Although known about or suspected long prior to then, as early as 1999 there were credible news reports in the mainstream media of Echelon, among other similar domestic surveillance projects. In 2000 the CIA and NSA both very publicly refused to disavow the existence of Echelon. In 2001, the European Union parliament declared that Echelon does indeed exist, and that it is accessed and maintained by five countries including the United States. That year also brought us the PATRIOT Act, which greatly expanded the ability of the intelligence and national security agencies to conduct domestic surveillance under broadly interpretable circumstances.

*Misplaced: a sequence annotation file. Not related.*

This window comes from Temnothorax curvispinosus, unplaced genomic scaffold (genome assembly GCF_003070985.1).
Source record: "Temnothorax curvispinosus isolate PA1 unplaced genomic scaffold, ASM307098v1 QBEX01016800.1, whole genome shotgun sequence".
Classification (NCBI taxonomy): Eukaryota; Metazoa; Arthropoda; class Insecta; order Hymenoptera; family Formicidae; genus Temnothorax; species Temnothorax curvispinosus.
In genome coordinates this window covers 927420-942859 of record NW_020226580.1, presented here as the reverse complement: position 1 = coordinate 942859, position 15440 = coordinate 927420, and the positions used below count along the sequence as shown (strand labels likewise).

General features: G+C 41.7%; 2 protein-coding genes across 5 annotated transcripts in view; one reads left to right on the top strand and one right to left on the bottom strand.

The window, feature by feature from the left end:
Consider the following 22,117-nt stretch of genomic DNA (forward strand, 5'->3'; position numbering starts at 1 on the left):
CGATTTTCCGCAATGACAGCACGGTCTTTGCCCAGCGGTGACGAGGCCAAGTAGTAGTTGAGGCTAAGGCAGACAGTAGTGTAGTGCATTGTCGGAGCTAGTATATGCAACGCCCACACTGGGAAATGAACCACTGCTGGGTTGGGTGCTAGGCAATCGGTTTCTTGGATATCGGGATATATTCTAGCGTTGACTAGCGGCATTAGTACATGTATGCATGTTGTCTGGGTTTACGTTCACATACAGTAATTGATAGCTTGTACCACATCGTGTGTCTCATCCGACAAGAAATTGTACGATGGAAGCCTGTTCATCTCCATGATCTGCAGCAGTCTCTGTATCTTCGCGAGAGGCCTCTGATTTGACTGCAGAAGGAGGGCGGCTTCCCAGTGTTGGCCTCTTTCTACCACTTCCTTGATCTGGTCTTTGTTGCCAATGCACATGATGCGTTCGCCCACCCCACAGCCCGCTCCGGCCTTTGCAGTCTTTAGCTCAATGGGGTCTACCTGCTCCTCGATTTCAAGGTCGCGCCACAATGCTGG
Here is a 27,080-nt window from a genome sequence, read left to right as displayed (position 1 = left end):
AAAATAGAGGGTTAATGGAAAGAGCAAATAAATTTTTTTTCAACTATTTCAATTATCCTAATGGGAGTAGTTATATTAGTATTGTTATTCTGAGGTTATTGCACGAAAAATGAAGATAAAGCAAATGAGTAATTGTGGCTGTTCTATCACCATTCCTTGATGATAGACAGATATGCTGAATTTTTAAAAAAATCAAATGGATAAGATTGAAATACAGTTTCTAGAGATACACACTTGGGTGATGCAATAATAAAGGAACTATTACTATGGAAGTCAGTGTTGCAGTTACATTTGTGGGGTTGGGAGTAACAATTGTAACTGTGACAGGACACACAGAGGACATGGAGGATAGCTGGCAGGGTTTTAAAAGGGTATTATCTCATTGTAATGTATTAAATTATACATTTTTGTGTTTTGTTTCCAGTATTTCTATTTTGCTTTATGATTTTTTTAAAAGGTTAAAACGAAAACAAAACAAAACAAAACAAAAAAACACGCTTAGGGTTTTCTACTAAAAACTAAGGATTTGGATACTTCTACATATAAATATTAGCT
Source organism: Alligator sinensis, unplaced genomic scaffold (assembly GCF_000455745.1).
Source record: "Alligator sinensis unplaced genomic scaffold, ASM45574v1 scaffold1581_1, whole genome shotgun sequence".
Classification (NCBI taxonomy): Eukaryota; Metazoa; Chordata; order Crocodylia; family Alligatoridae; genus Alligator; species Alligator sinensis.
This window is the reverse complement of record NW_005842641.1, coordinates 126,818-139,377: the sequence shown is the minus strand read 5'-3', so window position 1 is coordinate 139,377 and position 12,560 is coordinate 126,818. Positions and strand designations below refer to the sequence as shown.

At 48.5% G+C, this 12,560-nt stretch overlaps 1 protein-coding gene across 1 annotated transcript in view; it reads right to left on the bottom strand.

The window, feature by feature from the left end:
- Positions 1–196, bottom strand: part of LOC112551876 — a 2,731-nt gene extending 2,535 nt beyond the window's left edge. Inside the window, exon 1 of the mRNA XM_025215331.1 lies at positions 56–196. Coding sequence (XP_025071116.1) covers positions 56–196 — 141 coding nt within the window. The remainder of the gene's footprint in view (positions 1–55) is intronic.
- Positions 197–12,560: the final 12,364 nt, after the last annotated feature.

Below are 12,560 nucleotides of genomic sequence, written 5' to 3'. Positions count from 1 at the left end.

In 2002, Operation TIPS became an international mainstream news concern. This program encouraged private employees like contractors, electricians, cable technicians, etc. to report any suspicious events, objects, or activity in citizens' homes to the program. This may sound incredibly draconian and unbelievable, but that's precisely what the program called for. Its increased visibility and controversy led to congress prohibiting the project later that year. However, DARPA's Total Information Awareness program also came to light the same year. TIA incorporated all manner of data mining, surveillance, and analysis disciplines and technologies into a comprehensive attempt to generate the most robust possible information awareness apparatus possible.